If the 1790s can be seen as the pivotal decade in the evolution of modern Ireland, then an understanding of it is not just of scholarly interest, but has repercussions for current political and cultural debates. Precisely because of that enduring relevance, the 1790s have never passed out of politics into history. These essays look again at the window of opportunity whichIf the 1790s can be seen as the pivotal decade in the evolution of modern Ireland, then an understanding of it is not just of scholarly interest, but has repercussions for current political and cultural debates. Precisely because of that enduring relevance, the 1790s have never passed out of politics into history. These essays look again at the window of opportunity which opened towards a non-sectarian, democratic and inclusive politics, adequately representing the Irish people in all their inherited complexities. These four new essays by this gifted and authoritative writer explain why that project was defeated and remains uncompleted. Understanding the reasons for its momentous defeat in the 1790s can help in ensuring that history does not repeat itself in the 1990s. Relieved of the disabling weight of confused meanings, the 1790s cease to be divisive. As the bicentenary of 1798 approaches the creation of an hospitable approach to all that it symbolizes becomes both desirable and necessary....
|Title||:||Tree of Liberty: Radicalism, Catholicism, and the Construction of Irish Identity, 1760-1830|
|Number of Pages||:||248 Pages|
|Status||:||Available For Download|
|Last checked||:||21 Minutes ago!|
Tree of Liberty: Radicalism, Catholicism, and the Construction of Irish Identity, 1760-1830 Reviews
I had read this book a first time more than ten years ago and re-reading it recently, I re-discovered how these four thought-provoking essays were a challenge, sometimes a little bit irksome, sometimes even a little bit too direct, by Kevin Whelan to reconsider the historiography of the 1790s and to step out of our preconceptions in order to look at this crucial time for was it really was. In examining the place of Catholics and Catholicism in Ireland, and especially the "underground gentry" (which I had used in my memoir for my maîtrise) before and after the Rebellion, the United Irishmen politics and broad appeal to a Irish "nation" regardless of religious creed, in the conflict between the conservative United Irishmen and the radical ones as well as the historiography after '98, Whelan tackles down many of the bogus myths that were constructed after the Rebellion and which have obscured our understanding of what it meant exactly to rebel against the government, to rise up to defend -- to defend what? Well, in examining this issue, Whelan reminds us of how the post-'98 period was marked by Daniel O'Connell and how the "Liberator" has played the card of sectarianism and the past to define the Irish nation as catholic while the UI were non-sectarian and turned towards the future. If, sometimes, these essays are a little bit too demonstrative or provocative in the sense that one feels the need to read more carefully-built arguments to support some of the ideas, as, for instance, in the last one when Whelan argues that the propaganda orchestrated by the government about the sectarian nature of the rising in the south was responsible for the defection and turn-over of the Presbyterians to the forces of conservatism and counter-revolution in the north, none the less, they are really, really useful and indispensable to come out of our comfort (and, we discover, conservative-built) zone.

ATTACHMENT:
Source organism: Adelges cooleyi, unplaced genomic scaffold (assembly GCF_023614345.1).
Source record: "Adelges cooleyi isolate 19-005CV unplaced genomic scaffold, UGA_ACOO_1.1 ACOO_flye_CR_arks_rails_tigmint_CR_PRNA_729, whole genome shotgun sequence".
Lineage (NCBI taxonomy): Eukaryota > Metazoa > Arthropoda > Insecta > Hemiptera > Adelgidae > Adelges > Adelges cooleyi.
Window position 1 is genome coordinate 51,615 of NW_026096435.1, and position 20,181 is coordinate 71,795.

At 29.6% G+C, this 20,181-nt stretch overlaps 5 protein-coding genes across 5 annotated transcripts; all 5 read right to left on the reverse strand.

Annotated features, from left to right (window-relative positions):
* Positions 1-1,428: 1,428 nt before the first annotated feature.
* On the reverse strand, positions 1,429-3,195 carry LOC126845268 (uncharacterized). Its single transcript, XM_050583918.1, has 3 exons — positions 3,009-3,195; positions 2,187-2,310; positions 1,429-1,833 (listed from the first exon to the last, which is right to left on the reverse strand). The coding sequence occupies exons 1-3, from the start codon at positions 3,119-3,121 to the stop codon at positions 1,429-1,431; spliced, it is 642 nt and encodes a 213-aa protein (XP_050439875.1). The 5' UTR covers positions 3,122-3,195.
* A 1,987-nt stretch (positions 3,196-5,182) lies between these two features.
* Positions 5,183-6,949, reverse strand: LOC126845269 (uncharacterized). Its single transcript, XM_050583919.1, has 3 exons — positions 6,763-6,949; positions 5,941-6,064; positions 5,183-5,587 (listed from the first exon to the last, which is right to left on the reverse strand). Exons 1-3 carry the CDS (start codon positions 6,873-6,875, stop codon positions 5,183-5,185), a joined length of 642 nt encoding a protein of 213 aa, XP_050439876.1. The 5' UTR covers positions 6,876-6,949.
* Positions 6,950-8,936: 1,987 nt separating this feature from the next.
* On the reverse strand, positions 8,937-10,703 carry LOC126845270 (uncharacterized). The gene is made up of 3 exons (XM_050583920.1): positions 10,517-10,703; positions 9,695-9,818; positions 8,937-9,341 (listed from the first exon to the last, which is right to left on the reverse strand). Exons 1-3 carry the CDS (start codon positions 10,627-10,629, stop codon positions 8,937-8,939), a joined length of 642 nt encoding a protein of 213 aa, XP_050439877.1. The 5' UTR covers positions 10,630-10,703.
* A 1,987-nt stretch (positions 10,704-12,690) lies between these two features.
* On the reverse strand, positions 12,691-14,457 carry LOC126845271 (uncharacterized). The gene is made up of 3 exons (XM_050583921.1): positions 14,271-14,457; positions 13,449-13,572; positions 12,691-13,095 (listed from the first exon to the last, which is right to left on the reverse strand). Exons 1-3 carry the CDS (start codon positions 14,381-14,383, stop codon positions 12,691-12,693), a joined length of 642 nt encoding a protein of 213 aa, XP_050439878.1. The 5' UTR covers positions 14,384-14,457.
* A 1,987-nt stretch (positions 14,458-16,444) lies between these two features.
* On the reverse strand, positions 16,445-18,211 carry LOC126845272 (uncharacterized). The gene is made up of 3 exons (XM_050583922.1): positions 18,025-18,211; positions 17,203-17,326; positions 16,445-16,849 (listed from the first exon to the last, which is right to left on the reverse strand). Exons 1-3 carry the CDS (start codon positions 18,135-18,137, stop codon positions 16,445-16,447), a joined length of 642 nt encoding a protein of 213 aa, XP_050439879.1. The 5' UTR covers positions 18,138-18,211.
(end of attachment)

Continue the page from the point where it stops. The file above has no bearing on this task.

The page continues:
The real question is, Is he REALLY a Post-revisionist?! Judging from his own criteria he sets forth in the introduction, I'd say not!